Verse > Anthologies > Edmund Clarence Stedman, ed. > A Victorian Anthology, 1837–1895
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Edmund Clarence Stedman, ed. (1833–1908).  A Victorian Anthology, 1837–1895.  1895.
 
A Bird in the Hand
 
Frederic Edward Weatherly (b. 1848)
 
 
THERE were three young maids of Lee,
They were fair as fair can be,
And they had lovers three times three,
For they were fair as fair can be,
These three young maids of Lee.        5
But these young maids they cannot find
A lover each to suit her mind;
The plain-spoke lad is far too rough,
The rich young lord is not rich enough,
And one is too poor and one too tall,        10
And one just an inch too short for them all.
“Others pick and choose and why not we?”
“We can very well wait,” said the maids of Lee.
  There were three young maids of Lee,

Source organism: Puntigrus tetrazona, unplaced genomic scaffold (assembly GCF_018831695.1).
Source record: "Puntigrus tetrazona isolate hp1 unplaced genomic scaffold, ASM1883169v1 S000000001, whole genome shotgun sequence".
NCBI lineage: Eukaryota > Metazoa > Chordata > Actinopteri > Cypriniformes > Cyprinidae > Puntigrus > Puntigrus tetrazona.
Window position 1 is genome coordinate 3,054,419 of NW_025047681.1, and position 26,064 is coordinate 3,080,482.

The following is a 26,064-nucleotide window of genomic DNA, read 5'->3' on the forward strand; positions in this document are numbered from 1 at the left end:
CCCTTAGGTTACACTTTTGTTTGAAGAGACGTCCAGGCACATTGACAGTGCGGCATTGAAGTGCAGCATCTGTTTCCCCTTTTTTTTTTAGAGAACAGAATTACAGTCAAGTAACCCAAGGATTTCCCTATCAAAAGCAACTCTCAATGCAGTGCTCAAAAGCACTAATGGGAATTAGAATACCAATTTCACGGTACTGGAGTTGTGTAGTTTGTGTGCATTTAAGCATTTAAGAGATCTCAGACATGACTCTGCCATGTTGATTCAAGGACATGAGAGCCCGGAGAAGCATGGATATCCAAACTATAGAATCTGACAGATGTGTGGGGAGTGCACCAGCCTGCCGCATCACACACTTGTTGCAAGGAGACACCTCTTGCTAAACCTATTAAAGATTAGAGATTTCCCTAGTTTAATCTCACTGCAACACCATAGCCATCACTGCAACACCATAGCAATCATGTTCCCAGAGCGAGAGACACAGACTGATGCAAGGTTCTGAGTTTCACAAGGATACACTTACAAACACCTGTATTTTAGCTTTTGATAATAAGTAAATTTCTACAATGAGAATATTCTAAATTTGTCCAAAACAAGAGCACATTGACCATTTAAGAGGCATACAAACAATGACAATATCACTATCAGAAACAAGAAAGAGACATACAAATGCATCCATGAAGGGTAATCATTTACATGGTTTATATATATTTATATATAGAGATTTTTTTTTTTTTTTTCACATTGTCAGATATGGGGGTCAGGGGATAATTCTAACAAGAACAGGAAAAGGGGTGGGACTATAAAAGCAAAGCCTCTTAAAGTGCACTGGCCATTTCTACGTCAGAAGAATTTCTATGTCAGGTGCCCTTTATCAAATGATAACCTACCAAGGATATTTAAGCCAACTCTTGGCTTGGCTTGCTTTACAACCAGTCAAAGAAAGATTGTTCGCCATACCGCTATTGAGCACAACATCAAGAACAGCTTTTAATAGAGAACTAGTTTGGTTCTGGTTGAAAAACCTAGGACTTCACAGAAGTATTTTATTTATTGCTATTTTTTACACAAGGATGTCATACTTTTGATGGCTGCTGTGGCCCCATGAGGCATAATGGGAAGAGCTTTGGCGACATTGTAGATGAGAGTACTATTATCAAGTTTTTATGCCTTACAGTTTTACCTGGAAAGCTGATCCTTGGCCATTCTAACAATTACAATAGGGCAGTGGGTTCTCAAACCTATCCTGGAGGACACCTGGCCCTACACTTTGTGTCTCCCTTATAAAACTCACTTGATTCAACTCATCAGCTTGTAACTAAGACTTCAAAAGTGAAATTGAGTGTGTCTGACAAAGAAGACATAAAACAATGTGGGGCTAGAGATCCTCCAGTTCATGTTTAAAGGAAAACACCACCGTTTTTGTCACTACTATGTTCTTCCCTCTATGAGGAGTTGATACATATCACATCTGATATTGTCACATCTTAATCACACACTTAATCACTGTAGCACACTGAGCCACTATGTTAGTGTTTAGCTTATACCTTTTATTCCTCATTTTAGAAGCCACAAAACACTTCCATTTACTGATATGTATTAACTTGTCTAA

They were fair as fair can be,        15
  And they had lovers three times three,
  For they were fair as fair can be,
  These three young maids of Lee.
 
There are three old maids of Lee,
And they are old as old can be,        20
And one is deaf, and one cannot see,
And they all are cross as a gallows tree,
These three old maids of Lee.
Now if any one chanced—’t is a chance remote—
One single charm in these maids to note,        25
He need not a poet nor handsome be,
For one is deaf and one cannot see;
He need not woo on his bended knee,
For they all are willing as willing can be.
He may take the one, or the two, or the three,        30
If he’ll only take them away from Lee.
  There are three old maids at Lee,
  They are cross as cross can be,
  And there they are, and there they ’ll be
  To the end of the chapter one, two, three,        35
  These three old maids of Lee.
 

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